Line 205: Previous method has 0 for weight decay. However, authors tune the weight decay for their proposed method. Does the proposed method outperform the previous method when the weight decay has 0? Tuning weight decay may have an enormous influence on the experimental results. I think that experimental conditions should be same except for the part of the dropout that authors propose. Line 287-288: Why does test error decrease and then increase before decreasing again? Figure4(a): When P_U = 0.5 and P_E = 0.0, test error can decrease after the number of epochs is 10^3. The authors should show the test error after the number of epochs is 10^3. Figure 4(b): Why is the number of epochs less than other experiments such as Figure 4(a) and 4(c)? Figure 4(a) shows that test error drastically change after the number of epochs is 10^2. Figure 4(b) should show test error after the number of epochs is 10^2. Figure 4(b) suggests that dropout for recurrent layer gives high test error. I think that dropout for recurrent layer is not effective even if the proposed method is applied. In addition, Figure 4(a) and 4(b) suggest that dropout for embedding layer is more important than dropout for recurrent layer. Other: Authors should unify the description when they refer figures in this paper. For example, “fig” is used in Line 272 but “figure” is used in Line 285.

2-Confident (read it all; understood it all reasonably well)

The paper proposes a novel way to regularize recurrent neural networks through Bayesian view of dropout. The authors show improved performance on Penn Treebank language modelling task over other single network models. They also demonstrate the proposed method on a sentiment analysis task.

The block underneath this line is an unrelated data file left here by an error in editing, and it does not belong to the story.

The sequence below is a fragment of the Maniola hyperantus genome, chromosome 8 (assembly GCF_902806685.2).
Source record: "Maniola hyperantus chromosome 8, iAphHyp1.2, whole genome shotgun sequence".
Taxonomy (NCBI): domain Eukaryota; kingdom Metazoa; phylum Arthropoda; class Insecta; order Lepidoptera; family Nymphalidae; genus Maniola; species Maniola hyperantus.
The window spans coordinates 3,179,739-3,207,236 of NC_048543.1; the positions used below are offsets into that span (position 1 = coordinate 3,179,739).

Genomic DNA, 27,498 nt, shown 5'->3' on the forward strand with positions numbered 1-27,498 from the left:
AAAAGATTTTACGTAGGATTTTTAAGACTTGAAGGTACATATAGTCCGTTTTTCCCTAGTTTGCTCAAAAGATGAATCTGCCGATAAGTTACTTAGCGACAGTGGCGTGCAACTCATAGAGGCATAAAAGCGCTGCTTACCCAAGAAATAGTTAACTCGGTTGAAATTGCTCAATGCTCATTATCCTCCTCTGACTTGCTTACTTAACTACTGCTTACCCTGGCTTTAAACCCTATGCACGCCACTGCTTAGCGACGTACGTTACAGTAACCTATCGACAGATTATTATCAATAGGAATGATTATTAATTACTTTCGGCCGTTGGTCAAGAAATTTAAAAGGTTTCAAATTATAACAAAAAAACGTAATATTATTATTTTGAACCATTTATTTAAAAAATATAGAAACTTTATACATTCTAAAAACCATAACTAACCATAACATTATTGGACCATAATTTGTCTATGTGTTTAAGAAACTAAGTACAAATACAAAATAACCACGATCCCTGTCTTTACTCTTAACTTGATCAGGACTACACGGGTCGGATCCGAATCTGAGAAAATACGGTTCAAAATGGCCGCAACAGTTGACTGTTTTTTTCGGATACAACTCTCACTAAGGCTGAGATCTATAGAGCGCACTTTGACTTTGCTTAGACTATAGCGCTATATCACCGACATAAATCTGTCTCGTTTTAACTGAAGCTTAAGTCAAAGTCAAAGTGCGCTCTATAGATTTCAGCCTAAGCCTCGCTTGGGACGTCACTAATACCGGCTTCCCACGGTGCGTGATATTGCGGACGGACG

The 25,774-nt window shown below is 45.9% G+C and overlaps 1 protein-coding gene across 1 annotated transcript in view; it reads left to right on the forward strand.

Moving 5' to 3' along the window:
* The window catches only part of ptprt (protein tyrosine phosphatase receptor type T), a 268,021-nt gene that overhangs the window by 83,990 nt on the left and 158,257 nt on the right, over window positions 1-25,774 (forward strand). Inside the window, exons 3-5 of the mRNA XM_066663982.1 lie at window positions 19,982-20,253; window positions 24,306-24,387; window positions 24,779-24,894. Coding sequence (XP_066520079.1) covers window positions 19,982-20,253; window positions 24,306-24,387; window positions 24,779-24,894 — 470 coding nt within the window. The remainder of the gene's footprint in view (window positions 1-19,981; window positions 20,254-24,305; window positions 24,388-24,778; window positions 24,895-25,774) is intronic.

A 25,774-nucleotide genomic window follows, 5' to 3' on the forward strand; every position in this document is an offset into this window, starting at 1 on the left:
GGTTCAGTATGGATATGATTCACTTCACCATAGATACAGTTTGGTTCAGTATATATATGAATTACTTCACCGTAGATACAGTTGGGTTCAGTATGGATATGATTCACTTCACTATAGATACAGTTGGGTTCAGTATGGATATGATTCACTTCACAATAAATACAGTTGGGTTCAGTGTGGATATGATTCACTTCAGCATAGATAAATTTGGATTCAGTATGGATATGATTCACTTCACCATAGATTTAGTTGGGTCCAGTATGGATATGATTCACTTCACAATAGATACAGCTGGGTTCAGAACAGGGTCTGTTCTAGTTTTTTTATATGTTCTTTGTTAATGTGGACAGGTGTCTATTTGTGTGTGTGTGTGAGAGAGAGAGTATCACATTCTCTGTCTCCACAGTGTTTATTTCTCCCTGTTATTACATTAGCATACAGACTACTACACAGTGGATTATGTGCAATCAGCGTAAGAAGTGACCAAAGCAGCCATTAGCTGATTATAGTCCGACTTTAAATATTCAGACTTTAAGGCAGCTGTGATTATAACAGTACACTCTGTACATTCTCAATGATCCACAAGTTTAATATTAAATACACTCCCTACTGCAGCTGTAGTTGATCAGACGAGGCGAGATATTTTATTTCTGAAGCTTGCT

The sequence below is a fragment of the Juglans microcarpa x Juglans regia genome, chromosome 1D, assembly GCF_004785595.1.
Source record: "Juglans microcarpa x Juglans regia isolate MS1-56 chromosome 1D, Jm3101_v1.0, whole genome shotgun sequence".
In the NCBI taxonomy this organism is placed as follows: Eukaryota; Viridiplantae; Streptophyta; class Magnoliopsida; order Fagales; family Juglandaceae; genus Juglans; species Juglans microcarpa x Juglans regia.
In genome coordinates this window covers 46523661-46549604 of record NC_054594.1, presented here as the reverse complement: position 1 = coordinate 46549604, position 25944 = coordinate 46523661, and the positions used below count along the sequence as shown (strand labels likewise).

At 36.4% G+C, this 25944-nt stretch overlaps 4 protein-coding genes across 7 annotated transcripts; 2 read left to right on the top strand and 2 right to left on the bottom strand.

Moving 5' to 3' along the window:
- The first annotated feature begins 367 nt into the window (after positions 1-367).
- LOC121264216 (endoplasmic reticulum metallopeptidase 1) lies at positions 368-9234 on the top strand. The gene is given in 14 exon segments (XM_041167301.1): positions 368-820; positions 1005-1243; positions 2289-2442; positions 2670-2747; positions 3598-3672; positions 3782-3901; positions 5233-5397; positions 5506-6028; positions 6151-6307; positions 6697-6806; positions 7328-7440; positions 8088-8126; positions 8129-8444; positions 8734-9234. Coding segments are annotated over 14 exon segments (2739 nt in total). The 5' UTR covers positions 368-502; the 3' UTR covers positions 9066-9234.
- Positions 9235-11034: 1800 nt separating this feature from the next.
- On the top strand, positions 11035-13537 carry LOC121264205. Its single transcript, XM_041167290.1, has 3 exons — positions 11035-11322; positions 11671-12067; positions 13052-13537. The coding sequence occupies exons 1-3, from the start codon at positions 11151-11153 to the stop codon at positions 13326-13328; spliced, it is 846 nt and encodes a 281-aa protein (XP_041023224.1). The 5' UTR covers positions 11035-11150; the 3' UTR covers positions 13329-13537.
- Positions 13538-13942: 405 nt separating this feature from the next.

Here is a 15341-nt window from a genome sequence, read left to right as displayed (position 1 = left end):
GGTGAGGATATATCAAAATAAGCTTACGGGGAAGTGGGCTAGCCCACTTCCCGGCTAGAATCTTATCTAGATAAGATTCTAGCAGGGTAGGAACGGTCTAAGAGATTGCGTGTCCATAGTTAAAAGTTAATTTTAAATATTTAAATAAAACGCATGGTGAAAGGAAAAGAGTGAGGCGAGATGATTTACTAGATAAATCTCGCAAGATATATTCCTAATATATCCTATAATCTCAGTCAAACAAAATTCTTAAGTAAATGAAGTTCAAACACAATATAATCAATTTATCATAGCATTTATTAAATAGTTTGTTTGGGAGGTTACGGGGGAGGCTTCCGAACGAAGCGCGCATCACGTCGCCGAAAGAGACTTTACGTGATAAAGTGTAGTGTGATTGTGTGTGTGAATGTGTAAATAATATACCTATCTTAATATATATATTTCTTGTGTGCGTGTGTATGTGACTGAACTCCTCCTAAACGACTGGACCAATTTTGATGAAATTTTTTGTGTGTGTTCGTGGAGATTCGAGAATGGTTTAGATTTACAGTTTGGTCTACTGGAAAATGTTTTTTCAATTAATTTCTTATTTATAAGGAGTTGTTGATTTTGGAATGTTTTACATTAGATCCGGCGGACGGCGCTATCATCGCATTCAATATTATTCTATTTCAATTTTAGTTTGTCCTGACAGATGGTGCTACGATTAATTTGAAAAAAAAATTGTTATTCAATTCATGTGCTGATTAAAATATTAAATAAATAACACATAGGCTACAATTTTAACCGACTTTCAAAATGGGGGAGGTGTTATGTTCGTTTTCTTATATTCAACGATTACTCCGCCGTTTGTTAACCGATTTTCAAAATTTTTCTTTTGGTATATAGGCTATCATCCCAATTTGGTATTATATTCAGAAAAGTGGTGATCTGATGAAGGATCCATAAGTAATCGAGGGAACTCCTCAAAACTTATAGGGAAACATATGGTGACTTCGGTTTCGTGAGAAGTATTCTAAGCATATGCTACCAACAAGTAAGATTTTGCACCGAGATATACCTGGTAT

While the theoretical foundations are sound, the experimental evaluation is not complete. In particular, the sentiment analysis is not convincing. In section 5.2, many qualitative conclusions are drawn purely from learning curves (Figures 3 and 4) which might not be statistically representative. For example, in Figure 3c, it is not clear which of the method is actually the best, in particular since the standard and naive implementation have peculiar learning curves. Moreover, in Figure 4, it is hard to draw any conclusions due to high variance. To make the analysis more competent, you could for example consider using cross validation over the entire data set and report the results as an average over the folds. Also please include the initial error in the graphs, or describe how the error should be interpreted. The experiments with the language modeling task are more convincing. It would be interested to see how your model would perform if it was trained in standard deterministic manner instead of minimizing (3) but using exactly the same dropout masks as in Variational RNN.

2-Confident (read it all; understood it all reasonably well)